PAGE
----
I was just beginning to take in the news of the State of Emergency declaration last Friday when it already brought me my very own state of emergency – calling from lunch, my boss decided that we should release an advisory/briefer on the unfolding developments to all our clients, asap. That meant that we underlings had to rush around to start gathering the materials and preparing the initial draft of the advisory, find out things like, oh, what’s a state of emergency anyway – get me a copy of the constitution dammit – can we ask for a copy of the proclamation from malacañang (good luck) – what the hell’s going on – and, of course, what does this all mean? For our clients, for the economy, for the people, for the country?
And it was at this point that the beauty of blogging came in (no, this is not an entry about the state of emergency per se, as I will tell you later you can find things on that elsewhere). My thirst for information was fortunately slaked by the TV at the other side of the office, by the heavily-accessed and therefore occasionally down INQ7 website and, more importantly, by the PCIJ blog. The inquirer website provided breaking news, photographs, interviews; beyond that, the PCIJ blog, probably less hampered by the usual editorial processes, gave some behind the scenes insights, preliminary analysis, reference materials (including the much-wanted copy of Proclamation 1017, first as a pdf of the scanned document and later as complete text), even links to other blogs also featuring entries on the developments. It was just a matter of clicking the ‘refresh’ button to get the latest updates. The information was literally at my fingertips, and coming at me as fast as I could want it.
For me, at least, this is where blogging came of age in this country. The blog has been emerging as a credible source of information of late, so much so that there have been instances of blog content being pirated for use in traditional print media, but here, where the blog became an even more reliable and faster source of information than the traditional media forms, you can see there’s really something revolutionary going on. Applying it to the PR industry where I belong, it’s part of what Richard Edelman calls the Me2 revolution, in which the traditional top-down, one-to-many model of communication is now being replaced by “a peer-to-peer, horizontal discussion among multiple stakeholders” (and no, I’m not just plugging it here because my firm is part of the Edelman network). In the past few days, as I accessed blogs, websites, read blogger comments and analysis, and prepared my own take on things, it definitely facilitated my being a participant in the nation’s collective effort at making sense of it all.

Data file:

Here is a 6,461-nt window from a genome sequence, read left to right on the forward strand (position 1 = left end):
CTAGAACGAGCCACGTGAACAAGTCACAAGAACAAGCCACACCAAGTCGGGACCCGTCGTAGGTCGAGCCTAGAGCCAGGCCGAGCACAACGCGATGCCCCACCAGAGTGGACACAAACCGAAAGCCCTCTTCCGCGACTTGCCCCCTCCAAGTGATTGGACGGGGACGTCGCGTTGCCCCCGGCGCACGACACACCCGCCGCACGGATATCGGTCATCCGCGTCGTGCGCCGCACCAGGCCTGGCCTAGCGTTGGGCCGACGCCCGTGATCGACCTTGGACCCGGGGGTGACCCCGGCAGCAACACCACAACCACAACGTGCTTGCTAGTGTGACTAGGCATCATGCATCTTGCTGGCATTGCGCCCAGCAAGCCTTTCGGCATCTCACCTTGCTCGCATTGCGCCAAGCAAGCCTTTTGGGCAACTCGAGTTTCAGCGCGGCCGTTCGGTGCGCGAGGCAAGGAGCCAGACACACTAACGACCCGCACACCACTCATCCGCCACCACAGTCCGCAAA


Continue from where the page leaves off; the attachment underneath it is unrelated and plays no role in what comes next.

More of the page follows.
When Marcos signed the declaration of martial law it actually took a few days before he decided it should be worthy of being announced; now, before a president can stick anything like that into a drawer somebody’s bound to get it somehow and post it online.
It’s not just the military unrest, or the posturings of the members of the opposition, that the President should be wary of. In this day and age, it’s really tricky to fool around with the people’s right to information and freedom of expression, and I hope she knows that.